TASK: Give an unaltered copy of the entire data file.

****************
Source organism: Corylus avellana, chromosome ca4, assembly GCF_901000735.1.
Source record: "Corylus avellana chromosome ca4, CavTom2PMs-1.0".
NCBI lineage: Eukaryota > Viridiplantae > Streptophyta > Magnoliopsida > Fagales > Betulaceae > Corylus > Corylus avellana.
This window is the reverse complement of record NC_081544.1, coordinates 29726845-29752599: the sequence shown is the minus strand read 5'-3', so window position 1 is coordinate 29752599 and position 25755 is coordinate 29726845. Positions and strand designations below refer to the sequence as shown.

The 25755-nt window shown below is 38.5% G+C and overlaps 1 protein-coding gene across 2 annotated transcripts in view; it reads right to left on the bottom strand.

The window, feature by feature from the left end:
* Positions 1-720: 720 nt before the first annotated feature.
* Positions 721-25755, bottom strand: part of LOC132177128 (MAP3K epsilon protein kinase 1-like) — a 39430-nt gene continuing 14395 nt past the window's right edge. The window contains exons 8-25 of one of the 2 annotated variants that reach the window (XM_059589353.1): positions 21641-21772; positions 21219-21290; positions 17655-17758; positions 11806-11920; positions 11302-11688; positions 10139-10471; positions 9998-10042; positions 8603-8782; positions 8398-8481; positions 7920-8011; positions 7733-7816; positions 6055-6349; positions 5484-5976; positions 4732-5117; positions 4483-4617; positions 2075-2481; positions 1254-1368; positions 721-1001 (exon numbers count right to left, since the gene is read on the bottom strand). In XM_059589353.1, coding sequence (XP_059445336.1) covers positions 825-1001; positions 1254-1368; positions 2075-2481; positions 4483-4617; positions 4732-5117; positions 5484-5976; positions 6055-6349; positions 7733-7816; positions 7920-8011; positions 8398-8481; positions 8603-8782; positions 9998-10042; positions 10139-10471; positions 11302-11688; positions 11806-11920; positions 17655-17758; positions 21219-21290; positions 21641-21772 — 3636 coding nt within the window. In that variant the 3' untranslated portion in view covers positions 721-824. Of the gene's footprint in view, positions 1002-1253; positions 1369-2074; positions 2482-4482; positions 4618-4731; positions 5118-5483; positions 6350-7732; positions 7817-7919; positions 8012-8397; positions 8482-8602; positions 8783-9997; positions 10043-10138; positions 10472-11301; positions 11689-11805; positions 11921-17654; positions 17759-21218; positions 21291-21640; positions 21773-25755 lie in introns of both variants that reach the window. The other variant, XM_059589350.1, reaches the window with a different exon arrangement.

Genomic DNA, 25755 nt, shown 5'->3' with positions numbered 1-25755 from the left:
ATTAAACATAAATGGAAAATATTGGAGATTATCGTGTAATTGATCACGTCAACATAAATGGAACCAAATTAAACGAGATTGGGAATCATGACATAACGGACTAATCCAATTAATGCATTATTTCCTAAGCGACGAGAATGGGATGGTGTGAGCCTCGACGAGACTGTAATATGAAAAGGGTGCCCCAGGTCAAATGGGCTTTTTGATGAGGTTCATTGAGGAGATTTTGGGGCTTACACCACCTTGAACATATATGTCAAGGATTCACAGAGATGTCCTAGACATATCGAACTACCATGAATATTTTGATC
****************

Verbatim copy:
Source organism: Corylus avellana, chromosome ca4, assembly GCF_901000735.1.
Source record: "Corylus avellana chromosome ca4, CavTom2PMs-1.0".
NCBI lineage: Eukaryota > Viridiplantae > Streptophyta > Magnoliopsida > Fagales > Betulaceae > Corylus > Corylus avellana.
This window is the reverse complement of record NC_081544.1, coordinates 29726845-29752599: the sequence shown is the minus strand read 5'-3', so window position 1 is coordinate 29752599 and position 25755 is coordinate 29726845. Positions and strand designations below refer to the sequence as shown.

The 25755-nt window shown below is 38.5% G+C and overlaps 1 protein-coding gene across 2 annotated transcripts in view; it reads right to left on the bottom strand.

The window, feature by feature from the left end:
* Positions 1-720: 720 nt before the first annotated feature.
* Positions 721-25755, bottom strand: part of LOC132177128 (MAP3K epsilon protein kinase 1-like) — a 39430-nt gene continuing 14395 nt past the window's right edge. The window contains exons 8-25 of one of the 2 annotated variants that reach the window (XM_059589353.1): positions 21641-21772; positions 21219-21290; positions 17655-17758; positions 11806-11920; positions 11302-11688; positions 10139-10471; positions 9998-10042; positions 8603-8782; positions 8398-8481; positions 7920-8011; positions 7733-7816; positions 6055-6349; positions 5484-5976; positions 4732-5117; positions 4483-4617; positions 2075-2481; positions 1254-1368; positions 721-1001 (exon numbers count right to left, since the gene is read on the bottom strand). In XM_059589353.1, coding sequence (XP_059445336.1) covers positions 825-1001; positions 1254-1368; positions 2075-2481; positions 4483-4617; positions 4732-5117; positions 5484-5976; positions 6055-6349; positions 7733-7816; positions 7920-8011; positions 8398-8481; positions 8603-8782; positions 9998-10042; positions 10139-10471; positions 11302-11688; positions 11806-11920; positions 17655-17758; positions 21219-21290; positions 21641-21772 — 3636 coding nt within the window. In that variant the 3' untranslated portion in view covers positions 721-824. Of the gene's footprint in view, positions 1002-1253; positions 1369-2074; positions 2482-4482; positions 4618-4731; positions 5118-5483; positions 6350-7732; positions 7817-7919; positions 8012-8397; positions 8482-8602; positions 8783-9997; positions 10043-10138; positions 10472-11301; positions 11689-11805; positions 11921-17654; positions 17759-21218; positions 21291-21640; positions 21773-25755 lie in introns of both variants that reach the window. The other variant, XM_059589350.1, reaches the window with a different exon arrangement.

Genomic DNA, 25755 nt, shown 5'->3' with positions numbered 1-25755 from the left:
ATTAAACATAAATGGAAAATATTGGAGATTATCGTGTAATTGATCACGTCAACATAAATGGAACCAAATTAAACGAGATTGGGAATCATGACATAACGGACTAATCCAATTAATGCATTATTTCCTAAGCGACGAGAATGGGATGGTGTGAGCCTCGACGAGACTGTAATATGAAAAGGGTGCCCCAGGTCAAATGGGCTTTTTGATGAGGTTCATTGAGGAGATTTTGGGGCTTACACCACCTTGAACATATATGTCAAGGATTCACAGAGATGTCCTAGACATATCGAACTACCATGAATATTTTGATC